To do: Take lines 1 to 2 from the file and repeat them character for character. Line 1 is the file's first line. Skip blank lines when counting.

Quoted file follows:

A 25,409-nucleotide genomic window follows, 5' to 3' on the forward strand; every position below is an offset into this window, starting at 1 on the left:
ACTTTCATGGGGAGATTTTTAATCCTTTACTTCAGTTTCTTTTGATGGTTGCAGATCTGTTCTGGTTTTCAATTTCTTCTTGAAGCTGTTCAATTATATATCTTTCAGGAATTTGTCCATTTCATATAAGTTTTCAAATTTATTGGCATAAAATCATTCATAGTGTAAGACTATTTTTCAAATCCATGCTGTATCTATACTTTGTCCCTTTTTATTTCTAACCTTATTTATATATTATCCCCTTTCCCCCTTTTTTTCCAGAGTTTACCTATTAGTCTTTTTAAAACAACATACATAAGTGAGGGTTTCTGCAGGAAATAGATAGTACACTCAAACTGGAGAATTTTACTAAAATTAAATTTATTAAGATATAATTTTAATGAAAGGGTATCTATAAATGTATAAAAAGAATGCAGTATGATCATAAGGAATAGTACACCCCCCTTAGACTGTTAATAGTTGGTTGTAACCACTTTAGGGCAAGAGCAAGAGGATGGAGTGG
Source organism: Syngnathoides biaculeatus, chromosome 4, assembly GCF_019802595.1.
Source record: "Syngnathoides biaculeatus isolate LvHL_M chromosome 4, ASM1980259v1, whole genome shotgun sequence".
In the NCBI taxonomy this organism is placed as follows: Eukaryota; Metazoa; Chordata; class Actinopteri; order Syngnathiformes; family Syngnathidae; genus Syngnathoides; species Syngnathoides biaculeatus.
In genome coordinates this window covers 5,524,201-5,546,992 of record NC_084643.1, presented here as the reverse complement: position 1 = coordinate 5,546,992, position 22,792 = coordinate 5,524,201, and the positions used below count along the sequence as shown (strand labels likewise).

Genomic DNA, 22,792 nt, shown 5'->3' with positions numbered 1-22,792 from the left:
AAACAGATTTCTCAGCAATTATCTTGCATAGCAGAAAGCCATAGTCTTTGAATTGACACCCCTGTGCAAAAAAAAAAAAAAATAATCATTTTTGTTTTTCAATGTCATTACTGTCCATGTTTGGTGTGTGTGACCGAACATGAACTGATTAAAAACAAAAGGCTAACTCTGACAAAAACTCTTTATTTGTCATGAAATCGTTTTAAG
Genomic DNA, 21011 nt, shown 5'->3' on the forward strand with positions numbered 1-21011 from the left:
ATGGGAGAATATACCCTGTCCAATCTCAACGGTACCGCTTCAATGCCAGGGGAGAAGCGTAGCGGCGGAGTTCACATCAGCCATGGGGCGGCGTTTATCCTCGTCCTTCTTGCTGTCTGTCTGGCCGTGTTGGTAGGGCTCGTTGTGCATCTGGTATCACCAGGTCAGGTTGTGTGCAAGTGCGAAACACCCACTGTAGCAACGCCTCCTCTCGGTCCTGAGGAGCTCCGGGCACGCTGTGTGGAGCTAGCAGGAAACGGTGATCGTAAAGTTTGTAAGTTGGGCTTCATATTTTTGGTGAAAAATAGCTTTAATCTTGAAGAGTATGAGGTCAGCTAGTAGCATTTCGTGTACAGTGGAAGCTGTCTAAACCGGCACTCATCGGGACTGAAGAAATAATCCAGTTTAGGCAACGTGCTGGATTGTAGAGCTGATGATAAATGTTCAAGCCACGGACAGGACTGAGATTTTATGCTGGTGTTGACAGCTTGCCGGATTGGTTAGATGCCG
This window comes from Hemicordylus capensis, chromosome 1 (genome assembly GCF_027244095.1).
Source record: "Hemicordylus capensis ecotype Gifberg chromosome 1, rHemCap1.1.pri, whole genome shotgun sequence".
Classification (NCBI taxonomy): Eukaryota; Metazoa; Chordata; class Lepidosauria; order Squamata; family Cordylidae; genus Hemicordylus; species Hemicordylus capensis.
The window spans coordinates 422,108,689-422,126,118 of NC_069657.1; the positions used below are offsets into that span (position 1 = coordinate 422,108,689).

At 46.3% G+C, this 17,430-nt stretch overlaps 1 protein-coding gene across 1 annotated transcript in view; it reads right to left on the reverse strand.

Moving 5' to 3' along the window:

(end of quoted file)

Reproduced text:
A 25,409-nucleotide genomic window follows, 5' to 3' on the forward strand; every position below is an offset into this window, starting at 1 on the left:
ACTTTCATGGGGAGATTTTTAATCCTTTACTTCAGTTTCTTTTGATGGTTGCAGATCTGTTCTGGTTTTCAATTTCTTCTTGAAGCTGTTCAATTATATATCTTTCAGGAATTTGTCCATTTCATATAAGTTTTCAAATTTATTGGCATAAAATCATTCATAGTGTAAGACTATTTTTCAAATCCATGCTGTATCTATACTTTGTCCCTTTTTATTTCTAACCTTATTTATATATTATCCCCTTTCCCCCTTTTTTTCCAGAGTTTACCTATTAGTCTTTTTAAAACAACATACATAAGTGAGGGTTTCTGCAGGAAATAGATAGTACACTCAAACTGGAGAATTTTACTAAAATTAAATTTATTAAGATATAATTTTAATGAAAGGGTATCTATAAATGTATAAAAAGAATGCAGTATGATCATAAGGAATAGTACACCCCCCTTAGACTGTTAATAGTTGGTTGTAACCACTTTAGGGCAAGAGCAAGAGGATGGAGTGG